Clienteling isn’t a new theory. It can be traced back hundreds of years when shopkeepers …
For most of our large clients where SymmetricDS is playing a mission critical role in their organization, our customers take advantage of SymmetricDS Pro’s out of the box capabilities to be load balanced. While SymmetricDS does a great job with hands off recovery in cases of hardware or infrastructure failure, most clients want as little downtime as possible. They simply don’t want a single point of failure in their synchronization scenario. The good news is, with SymmetricDS Pro, load balancing is simple and straight forward.
In many of these scenarios, SymmetricDS Pro is synchronizing a large server database with thousands of client databases. Most people are ok with the client databases being at risk of downtime due to client infrastructure, but the server is a different story. We see most people load balance the server by running two or more instances of SymmetricDS Pro on separate hardware, pointed to the same server database. Traffic is directed to one of the load balanced servers via some type of load balancer (mostly hardware based appliances).
In order to understand the setup, it’s helpful to understand the configuration that determines how SymmetricDS Pro nodes communicate with each other. In a typical synchronization scenario, one or more of the SymmetricDS Pro nodes are designated as the registration or root servers. These servers listen on a given port and URL for clients to request registration to the synchronization scenario. The port and URL they listen on are configured by setting the sync.url property on the server. This property is initially set during SymmetricDS Pro server setup, and can also be found by clicking “Configure”, “Parameters” from the Pro Management Console, or by looking at the SymmetricDS properties file that gets written in the “engines” subdirectory of your installation.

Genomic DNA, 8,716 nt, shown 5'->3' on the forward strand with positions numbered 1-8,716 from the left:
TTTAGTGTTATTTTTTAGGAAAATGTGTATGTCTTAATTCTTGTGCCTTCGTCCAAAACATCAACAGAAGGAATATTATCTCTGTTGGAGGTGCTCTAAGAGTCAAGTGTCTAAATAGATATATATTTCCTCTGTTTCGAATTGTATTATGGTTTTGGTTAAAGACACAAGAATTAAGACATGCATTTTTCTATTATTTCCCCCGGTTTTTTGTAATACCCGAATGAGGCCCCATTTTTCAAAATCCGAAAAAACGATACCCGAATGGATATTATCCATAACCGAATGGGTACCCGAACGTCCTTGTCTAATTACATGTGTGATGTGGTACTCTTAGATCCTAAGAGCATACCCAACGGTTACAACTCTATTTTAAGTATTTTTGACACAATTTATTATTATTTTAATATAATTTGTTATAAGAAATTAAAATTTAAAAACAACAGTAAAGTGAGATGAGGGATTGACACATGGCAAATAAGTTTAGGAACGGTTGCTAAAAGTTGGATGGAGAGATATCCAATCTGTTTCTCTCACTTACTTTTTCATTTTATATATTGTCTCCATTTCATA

In our scenario from above, the three Symmetric Pro Servers on the right are the registration servers.
On the client side, the clients need to know the URL to connect to in order to attempt registration to the synchronization scenario. This is the URL from above on which the registration servers are listening. On the client side, this is called the registration url and is setup during the client install, and can also be found by clicking “Configure”, “Parameters” from the Pro Management Console, or by looking at the SymmetricDS properties file for the client.
Once the client attempts registration, the server sends the client it’s sync.url property, so the client knows where to reach out to the server for subsequent synchronization requests and work. The registration URL is only used during the registration process, not for go forward synchronization. So, the client uses the registration url to know where to go to register, and then after that uses the sync.url sent from the server during the registration process for all go forward synchronization work.
Knowing that background, setting up the load balanced setup from above is pretty simple. Here are the steps:
The result of the configuration is as follows:
In the next couple of weeks, we’ll add another couple of articles that discuss the following:
Stay tuned for more!